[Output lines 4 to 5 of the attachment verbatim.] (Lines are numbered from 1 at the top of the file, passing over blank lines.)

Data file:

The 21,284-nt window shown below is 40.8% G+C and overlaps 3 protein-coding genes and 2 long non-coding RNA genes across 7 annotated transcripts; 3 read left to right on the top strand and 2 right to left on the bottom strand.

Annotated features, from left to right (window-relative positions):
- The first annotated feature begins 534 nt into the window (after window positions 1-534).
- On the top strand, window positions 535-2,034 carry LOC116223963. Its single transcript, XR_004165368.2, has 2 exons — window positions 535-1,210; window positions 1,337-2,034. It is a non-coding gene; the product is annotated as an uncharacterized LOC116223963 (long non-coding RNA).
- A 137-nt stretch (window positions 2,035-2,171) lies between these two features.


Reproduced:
- On the top strand, window positions 535-2,034 carry LOC116223963. Its single transcript, XR_004165368.2, has 2 exons — window positions 535-1,210; window positions 1,337-2,034. It is a non-coding gene; the product is annotated as an uncharacterized LOC116223963 (long non-coding RNA).
- A 137-nt stretch (window positions 2,035-2,171) lies between these two features.